Individual multi-locus heterozygosity is associated with lower morning plasma cortisol concentrations

in European Journal of Endocrinology

Objective

Stress is implicated as a risk factor for numerous illnesses in humans, putatively in part mediated by biological responses to stress, such as elevated cortisol concentrations. The theory of genetic homoeostasis suggests that individual heterozygosity facilitates compensation for environmental stresses. We hypothesized that heterozygosity ameliorates the biological response to a given level of perceived stress, reflected in lower plasma cortisol concentrations.

Design

We examined the role of heterozygosity in the association between perceived psychological stress and morning cortisol concentrations in 854 individuals from the isolated island of Vis, Croatia.

Methods

Cortisol concentrations were measured in morning plasma samples. A total of 1184 autosomal microsatellite markers were genotyped and individual multi-locus heterozygosity (MLH) was calculated as the proportion of heterozygous markers. The General Health Questionnaire with 30 items (GHQ-30) was used to assess the degree of psychological distress.

Results

Mean MLH was 34.85±0.45% (range: 31.97–36.22%). Psychological distress (GHQ Likert score >31) was more prevalent in women (37 vs 18% in men, P<0.0001), in less educated people (β=−0.35 per year in school, P<0.001) and in lower socio-economic classes (β=−3.59, P<0.0001). Cortisol concentrations were positively associated with psychological distress (β=2.20, P=0.01). In a regression model adjusted for age, BMI, education and GHQ-30 score, MLH was independently and inversely associated with morning plasma cortisol concentrations (P=0.005).

Conclusion

More heterozygous individuals, as measured by microsatellite markers, had lower morning plasma cortisol concentrations for a given level of perceived psychological stress. This may be important, as higher cortisol concentrations may increase the allostatic load and be associated with a higher risk of stress-related illness.

Abstract

Objective

Stress is implicated as a risk factor for numerous illnesses in humans, putatively in part mediated by biological responses to stress, such as elevated cortisol concentrations. The theory of genetic homoeostasis suggests that individual heterozygosity facilitates compensation for environmental stresses. We hypothesized that heterozygosity ameliorates the biological response to a given level of perceived stress, reflected in lower plasma cortisol concentrations.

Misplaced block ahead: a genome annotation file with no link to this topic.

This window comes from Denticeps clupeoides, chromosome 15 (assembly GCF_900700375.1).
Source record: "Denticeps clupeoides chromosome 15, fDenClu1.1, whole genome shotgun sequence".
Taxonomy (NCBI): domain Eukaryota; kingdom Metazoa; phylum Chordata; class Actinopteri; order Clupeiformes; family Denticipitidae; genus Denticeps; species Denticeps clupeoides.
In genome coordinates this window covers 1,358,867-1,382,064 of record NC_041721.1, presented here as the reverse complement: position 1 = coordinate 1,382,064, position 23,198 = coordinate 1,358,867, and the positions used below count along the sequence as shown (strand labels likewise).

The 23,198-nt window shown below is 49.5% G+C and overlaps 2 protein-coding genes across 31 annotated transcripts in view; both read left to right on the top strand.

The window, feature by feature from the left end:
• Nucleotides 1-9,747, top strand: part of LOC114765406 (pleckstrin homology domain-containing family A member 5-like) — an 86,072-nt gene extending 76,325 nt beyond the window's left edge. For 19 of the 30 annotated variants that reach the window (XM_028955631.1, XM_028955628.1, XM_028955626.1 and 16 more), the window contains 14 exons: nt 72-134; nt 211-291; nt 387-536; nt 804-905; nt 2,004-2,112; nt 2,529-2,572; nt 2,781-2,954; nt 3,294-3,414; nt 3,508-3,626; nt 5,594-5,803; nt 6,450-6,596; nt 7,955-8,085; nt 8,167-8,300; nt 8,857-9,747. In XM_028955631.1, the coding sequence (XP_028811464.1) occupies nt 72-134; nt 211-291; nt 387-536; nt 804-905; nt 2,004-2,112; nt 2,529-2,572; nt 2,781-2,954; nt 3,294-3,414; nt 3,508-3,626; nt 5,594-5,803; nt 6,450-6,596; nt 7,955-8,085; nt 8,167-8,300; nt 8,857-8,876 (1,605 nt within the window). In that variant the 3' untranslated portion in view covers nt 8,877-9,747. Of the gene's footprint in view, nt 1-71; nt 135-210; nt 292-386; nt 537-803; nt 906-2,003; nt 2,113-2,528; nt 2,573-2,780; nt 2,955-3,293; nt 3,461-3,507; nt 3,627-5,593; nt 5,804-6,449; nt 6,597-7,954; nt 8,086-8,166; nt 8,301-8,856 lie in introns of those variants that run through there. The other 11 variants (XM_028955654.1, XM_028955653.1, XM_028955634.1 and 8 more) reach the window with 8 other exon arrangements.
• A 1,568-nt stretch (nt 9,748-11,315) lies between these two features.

Design

We examined the role of heterozygosity in the association between perceived psychological stress and morning cortisol concentrations in 854 individuals from the isolated island of Vis, Croatia.

Methods

Cortisol concentrations were measured in morning plasma samples. A total of 1184 autosomal microsatellite markers were genotyped and individual multi-locus heterozygosity (MLH) was calculated as the proportion of heterozygous markers. The General Health Questionnaire with 30 items (GHQ-30) was used to assess the degree of psychological distress.

Results

Mean MLH was 34.85±0.45% (range: 31.97–36.22%). Psychological distress (GHQ Likert score >31) was more prevalent in women (37 vs 18% in men, P<0.0001), in less educated people (β=−0.35 per year in school, P<0.001) and in lower socio-economic classes (β=−3.59, P<0.0001). Cortisol concentrations were positively associated with psychological distress (β=2.20, P=0.01). In a regression model adjusted for age, BMI, education and GHQ-30 score, MLH was independently and inversely associated with morning plasma cortisol concentrations (P=0.005).

Conclusion

More heterozygous individuals, as measured by microsatellite markers, had lower morning plasma cortisol concentrations for a given level of perceived psychological stress. This may be important, as higher cortisol concentrations may increase the allostatic load and be associated with a higher risk of stress-related illness.

Keywords:

Introduction

Stress has been implicated as a risk factor for numerous illnesses and for mortality in humans (1, 2). However, large inter-individual differences in perception of stress, response to stress and stress-induced susceptibility to disease can alter the stress-to-illness pathway (3, 4). Relevant individual characteristics include both psychological factors, such as personality and previous experiences, and somatic differences including genetic make-up (5, 6).

The biological response to stress includes activation of the hypothalamic–pituitary–adrenal axis, which regulates the release of cortisol. Elevated cortisol concentrations contribute to adaptive changes in immune, cardiovascular and metabolic systems to maintain homoeostasis, a process called allostasis. However, sustained elevation of cortisol concentrations (as exaggerated in Cushing's syndrome) results in maladaptive changes, representing ‘allostatic load’.